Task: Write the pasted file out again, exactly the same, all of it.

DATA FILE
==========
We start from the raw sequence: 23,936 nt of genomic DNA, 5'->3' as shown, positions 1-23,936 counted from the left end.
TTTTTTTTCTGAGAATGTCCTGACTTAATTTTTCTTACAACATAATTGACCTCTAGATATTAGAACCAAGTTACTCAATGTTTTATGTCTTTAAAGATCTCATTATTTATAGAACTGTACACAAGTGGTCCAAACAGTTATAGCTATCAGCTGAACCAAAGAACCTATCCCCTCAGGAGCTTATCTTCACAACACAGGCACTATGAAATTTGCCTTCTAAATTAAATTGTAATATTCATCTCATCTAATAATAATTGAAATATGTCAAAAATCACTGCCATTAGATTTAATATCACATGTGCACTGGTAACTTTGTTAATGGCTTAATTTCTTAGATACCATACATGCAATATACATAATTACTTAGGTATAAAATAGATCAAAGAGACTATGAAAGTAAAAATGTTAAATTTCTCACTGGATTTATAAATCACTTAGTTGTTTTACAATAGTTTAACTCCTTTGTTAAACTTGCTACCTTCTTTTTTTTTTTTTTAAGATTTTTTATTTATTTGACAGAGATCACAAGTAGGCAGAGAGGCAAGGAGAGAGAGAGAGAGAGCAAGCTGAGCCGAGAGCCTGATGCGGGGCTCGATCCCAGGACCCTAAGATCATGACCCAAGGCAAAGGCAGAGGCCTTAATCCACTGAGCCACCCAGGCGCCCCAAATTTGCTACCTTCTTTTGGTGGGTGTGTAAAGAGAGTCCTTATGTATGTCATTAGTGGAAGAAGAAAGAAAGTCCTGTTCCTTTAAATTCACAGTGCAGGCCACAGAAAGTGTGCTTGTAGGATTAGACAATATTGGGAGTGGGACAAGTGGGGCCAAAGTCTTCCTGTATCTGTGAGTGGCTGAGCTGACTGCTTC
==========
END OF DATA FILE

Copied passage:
We start from the raw sequence: 23,936 nt of genomic DNA, 5'->3' as shown, positions 1-23,936 counted from the left end.
TTTTTTTTCTGAGAATGTCCTGACTTAATTTTTCTTACAACATAATTGACCTCTAGATATTAGAACCAAGTTACTCAATGTTTTATGTCTTTAAAGATCTCATTATTTATAGAACTGTACACAAGTGGTCCAAACAGTTATAGCTATCAGCTGAACCAAAGAACCTATCCCCTCAGGAGCTTATCTTCACAACACAGGCACTATGAAATTTGCCTTCTAAATTAAATTGTAATATTCATCTCATCTAATAATAATTGAAATATGTCAAAAATCACTGCCATTAGATTTAATATCACATGTGCACTGGTAACTTTGTTAATGGCTTAATTTCTTAGATACCATACATGCAATATACATAATTACTTAGGTATAAAATAGATCAAAGAGACTATGAAAGTAAAAATGTTAAATTTCTCACTGGATTTATAAATCACTTAGTTGTTTTACAATAGTTTAACTCCTTTGTTAAACTTGCTACCTTCTTTTTTTTTTTTTTAAGATTTTTTATTTATTTGACAGAGATCACAAGTAGGCAGAGAGGCAAGGAGAGAGAGAGAGAGAGCAAGCTGAGCCGAGAGCCTGATGCGGGGCTCGATCCCAGGACCCTAAGATCATGACCCAAGGCAAAGGCAGAGGCCTTAATCCACTGAGCCACCCAGGCGCCCCAAATTTGCTACCTTCTTTTGGTGGGTGTGTAAAGAGAGTCCTTATGTATGTCATTAGTGGAAGAAGAAAGAAAGTCCTGTTCCTTTAAATTCACAGTGCAGGCCACAGAAAGTGTGCTTGTAGGATTAGACAATATTGGGAGTGGGACAAGTGGGGCCAAAGTCTTCCTGTATCTGTGAGTGGCTGAGCTGACTGCTTC